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An simple, fun and useful device to impress your friends, feel like a bon vivant, or simply turn the lights off in the laziest way possible.

I set it to recognise two claps. Sometimes it can take other repeating noises in the room (like coughing) by mistake, but can be improved to any kind of clapping pattern.

Please be careful while you're working with AC power. Don't touch the connectors in the relay when is connected. If you're young, ask an adult for help.


You will need:

  • 1 Arduino UNO (or any Arduino compatible)
  • 1 Relay module (any 5v relay will work but you'll need other components)
  • 1 noise sensor FC-04 or similar
  • 1 12v AC/DC adapter to power the Arduino
  • A couple of female/male cables to connect the components
  • 1 AC male plug
  • 1 AC female plug
  • AC power wire
  • 1 Box to contain it all

  • Software: Arduino IDE

Step 1: Set the Sound Sensor

The FC-04 sensor has three pins. Connect VCC to the 3.3v output pin and GND to GND on the Arduino board. For this tutorial we will connect the OUT data to pin 2 on the Arduino board, but you can use any digital pin.

I've found out that some sound sensors return an analog value with the level of noise detected. The one I'm using only returns a digital signal when it gets to the level set by the potentiometer in the sensor.

Upload this script to the Arduino board to get to see when the sensor is detecting noise to adjust the sensitivity.

#define LED 13
#define sensorPin 2

int soundValue;
int ledStatus = HIGH;

void setup() {
pinMode(sensorPin, INPUT);
pinMode(LED, OUTPUT);
}

void loop() {
soundValue = digitalRead(sensorPin);
digitalWrite(LED, (soundValue == 1) ? HIGH : LOW);
}

You may notice that the led on the Arduino board will start to blick when there's noise. With a small screwdriver, gently, turn the potentiometer on the sensor counterclockwise all the way. While speaking, slowly turn the potentiometer clockwise till it doesn't detect your voice anymore. Clap to see if that sound is high enough to turn the led on the Arduino. Test it on different parts of the room until you are satisfied with the level of sensitivity.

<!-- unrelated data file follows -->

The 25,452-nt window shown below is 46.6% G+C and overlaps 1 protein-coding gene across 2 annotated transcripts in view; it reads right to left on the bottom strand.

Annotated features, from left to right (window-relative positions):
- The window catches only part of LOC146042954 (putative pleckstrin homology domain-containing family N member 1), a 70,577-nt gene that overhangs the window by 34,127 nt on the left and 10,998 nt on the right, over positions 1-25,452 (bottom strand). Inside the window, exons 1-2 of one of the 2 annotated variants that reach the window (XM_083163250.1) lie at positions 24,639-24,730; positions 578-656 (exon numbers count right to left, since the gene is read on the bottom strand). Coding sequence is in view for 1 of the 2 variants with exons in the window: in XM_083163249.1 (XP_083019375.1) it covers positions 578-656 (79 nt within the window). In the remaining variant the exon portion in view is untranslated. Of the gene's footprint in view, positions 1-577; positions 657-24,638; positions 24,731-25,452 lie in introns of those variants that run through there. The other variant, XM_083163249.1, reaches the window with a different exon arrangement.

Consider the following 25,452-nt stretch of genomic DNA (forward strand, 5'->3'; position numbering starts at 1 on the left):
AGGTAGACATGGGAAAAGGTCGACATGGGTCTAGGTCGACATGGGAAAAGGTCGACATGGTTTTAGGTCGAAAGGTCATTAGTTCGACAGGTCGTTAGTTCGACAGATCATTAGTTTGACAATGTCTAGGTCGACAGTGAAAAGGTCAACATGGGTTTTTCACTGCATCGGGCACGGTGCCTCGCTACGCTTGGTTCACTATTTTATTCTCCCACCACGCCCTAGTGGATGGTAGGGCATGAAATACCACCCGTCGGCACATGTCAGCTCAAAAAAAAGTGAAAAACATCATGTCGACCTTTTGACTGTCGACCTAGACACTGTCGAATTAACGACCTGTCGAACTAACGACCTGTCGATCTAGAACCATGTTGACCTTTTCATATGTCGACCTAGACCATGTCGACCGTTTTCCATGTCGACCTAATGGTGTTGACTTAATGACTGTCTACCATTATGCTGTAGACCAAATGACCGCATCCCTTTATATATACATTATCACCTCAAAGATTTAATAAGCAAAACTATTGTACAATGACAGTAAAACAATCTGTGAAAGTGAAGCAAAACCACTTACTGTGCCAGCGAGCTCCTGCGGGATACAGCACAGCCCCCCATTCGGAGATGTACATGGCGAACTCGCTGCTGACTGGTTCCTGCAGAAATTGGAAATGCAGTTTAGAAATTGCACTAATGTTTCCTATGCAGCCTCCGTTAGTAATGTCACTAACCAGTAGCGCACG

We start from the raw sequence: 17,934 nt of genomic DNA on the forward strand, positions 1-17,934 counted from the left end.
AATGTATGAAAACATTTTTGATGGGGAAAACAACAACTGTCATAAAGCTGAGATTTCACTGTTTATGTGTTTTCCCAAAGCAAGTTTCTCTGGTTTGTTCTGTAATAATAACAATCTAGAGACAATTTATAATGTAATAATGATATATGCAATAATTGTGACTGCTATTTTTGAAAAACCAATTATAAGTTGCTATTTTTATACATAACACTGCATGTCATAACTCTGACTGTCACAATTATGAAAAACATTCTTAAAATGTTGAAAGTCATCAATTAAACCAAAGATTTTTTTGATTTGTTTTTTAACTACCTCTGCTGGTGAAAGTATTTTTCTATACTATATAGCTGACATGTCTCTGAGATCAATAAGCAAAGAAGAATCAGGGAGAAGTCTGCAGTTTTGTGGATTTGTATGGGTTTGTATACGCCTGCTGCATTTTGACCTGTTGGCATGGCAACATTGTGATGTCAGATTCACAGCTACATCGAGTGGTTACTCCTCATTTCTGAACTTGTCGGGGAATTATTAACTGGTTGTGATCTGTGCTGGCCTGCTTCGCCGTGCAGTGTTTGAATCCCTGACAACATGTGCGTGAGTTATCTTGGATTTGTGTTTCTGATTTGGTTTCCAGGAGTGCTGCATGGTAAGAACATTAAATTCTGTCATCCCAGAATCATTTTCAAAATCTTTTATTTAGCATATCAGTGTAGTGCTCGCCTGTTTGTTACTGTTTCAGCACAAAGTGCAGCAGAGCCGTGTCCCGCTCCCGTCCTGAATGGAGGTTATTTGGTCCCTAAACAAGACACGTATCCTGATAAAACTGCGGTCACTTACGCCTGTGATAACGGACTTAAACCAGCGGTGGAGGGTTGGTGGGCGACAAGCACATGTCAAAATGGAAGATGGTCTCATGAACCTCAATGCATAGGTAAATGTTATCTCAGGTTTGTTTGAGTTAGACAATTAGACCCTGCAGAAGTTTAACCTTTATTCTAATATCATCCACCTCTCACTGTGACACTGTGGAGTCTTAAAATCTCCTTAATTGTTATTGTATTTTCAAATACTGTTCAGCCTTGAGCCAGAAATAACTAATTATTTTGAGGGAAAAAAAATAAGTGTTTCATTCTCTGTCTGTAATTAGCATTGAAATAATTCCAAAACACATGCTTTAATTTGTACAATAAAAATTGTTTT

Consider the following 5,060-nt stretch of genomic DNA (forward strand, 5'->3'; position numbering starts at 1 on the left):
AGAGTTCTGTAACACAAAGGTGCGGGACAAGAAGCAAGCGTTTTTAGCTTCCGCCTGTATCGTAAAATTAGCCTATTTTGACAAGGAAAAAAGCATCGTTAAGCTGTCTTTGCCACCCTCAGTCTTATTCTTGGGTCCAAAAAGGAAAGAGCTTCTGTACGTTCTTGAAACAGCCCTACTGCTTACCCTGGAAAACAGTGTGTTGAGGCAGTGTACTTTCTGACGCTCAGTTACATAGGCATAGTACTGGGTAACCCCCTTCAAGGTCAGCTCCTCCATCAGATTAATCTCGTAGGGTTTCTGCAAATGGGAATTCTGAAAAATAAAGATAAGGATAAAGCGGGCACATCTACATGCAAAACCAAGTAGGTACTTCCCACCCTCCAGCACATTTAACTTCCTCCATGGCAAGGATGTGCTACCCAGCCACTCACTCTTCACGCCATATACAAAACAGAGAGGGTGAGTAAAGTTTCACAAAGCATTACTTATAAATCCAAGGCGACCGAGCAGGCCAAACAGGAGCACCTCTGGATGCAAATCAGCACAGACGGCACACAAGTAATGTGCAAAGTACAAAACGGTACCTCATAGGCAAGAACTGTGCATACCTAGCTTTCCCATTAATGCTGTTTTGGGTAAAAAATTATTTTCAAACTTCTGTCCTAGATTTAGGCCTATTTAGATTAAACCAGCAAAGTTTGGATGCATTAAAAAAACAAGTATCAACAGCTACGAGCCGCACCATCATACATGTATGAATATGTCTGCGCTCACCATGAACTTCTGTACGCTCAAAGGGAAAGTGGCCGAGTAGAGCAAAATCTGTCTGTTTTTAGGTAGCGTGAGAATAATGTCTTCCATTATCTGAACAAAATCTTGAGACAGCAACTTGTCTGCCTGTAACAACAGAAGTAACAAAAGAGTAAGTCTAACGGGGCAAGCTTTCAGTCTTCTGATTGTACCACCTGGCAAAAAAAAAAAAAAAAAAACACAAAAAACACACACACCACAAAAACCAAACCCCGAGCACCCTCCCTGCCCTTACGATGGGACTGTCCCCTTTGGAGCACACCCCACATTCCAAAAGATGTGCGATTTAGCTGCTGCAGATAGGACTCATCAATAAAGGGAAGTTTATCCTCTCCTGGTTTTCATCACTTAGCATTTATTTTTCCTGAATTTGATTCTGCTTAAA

Step 2: Create the Clap Pattern Detector

We will be using a variable to record the time (in milliseconds) when a noise is detected. Comparing this variable with the current time, Arduino will know if the second clap was close enough to the first clap to identify it as our clap pattern.

Upload this code to the Arduino board and check if the led behaves as you expected.

#define signalToRelayPin 13
#define sensorPin 2

int lastSoundValue;
int soundValue;
long lastNoiseTime = 0;
long currentNoiseTime = 0;
long lastLightChange = 0;
int relayStatus = HIGH;

void setup() {
pinMode(sensorPin, INPUT);
pinMode(signalToRelayPin, OUTPUT);
}

void loop() {
soundValue = digitalRead(sensorPin);
currentNoiseTime = millis();

if (soundValue == 1) { // if there is currently a noise

if (
(currentNoiseTime > lastNoiseTime + 200) && // to debounce a sound occurring in more than a loop cycle as a single noise
(lastSoundValue == 0) && // if it was silent before
(currentNoiseTime < lastNoiseTime + 800) && // if current clap is less than 0.8 seconds after the first clap
(currentNoiseTime > lastLightChange + 1000) // to avoid taking a third clap as part of a pattern
) {

relayStatus = !relayStatus;
digitalWrite(signalToRelayPin, relayStatus);
lastLightChange = currentNoiseTime;
}

lastNoiseTime = currentNoiseTime;
}

lastSoundValue = soundValue;
}

Step 3: Set the Relay

I'm using a relay module which is ready to connect directly to Arduino. If you are using a regular 5v relay you will need to add some resistors and a transistor.

We'll connect the relay VCC to 5v and GND to GND in the Arduino board. The IN signal pin will be connected to the pin 13 in the Arduino board.

We'll make an AC power cord with one wire going straight from the female plug to the male plug and the other will be connected from the female plug to the middle connector in the relay and from the "normally open" connectors in the relay to the male plug.

You can now plug a lamp to test it. Please, be careful when testing the project at this point. Do not touch any part of the relay or the ac wiring while plugged. If you need to fix the wiring be sure to unplug the power before.

Step 4: The Box

Create a case that can contain the board, the relay, the sensor and the AC/DC adapter. You can feed the adapter adding another female plug to the circuit before the relay so is always on. Isolate the relay and keep the components fixed to the case to avoid accidents.

You can add holes in the box near the sound sensor to improve the sensitivity.

About This Instructable

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Bio: Programmer and poet at Aerolab.co
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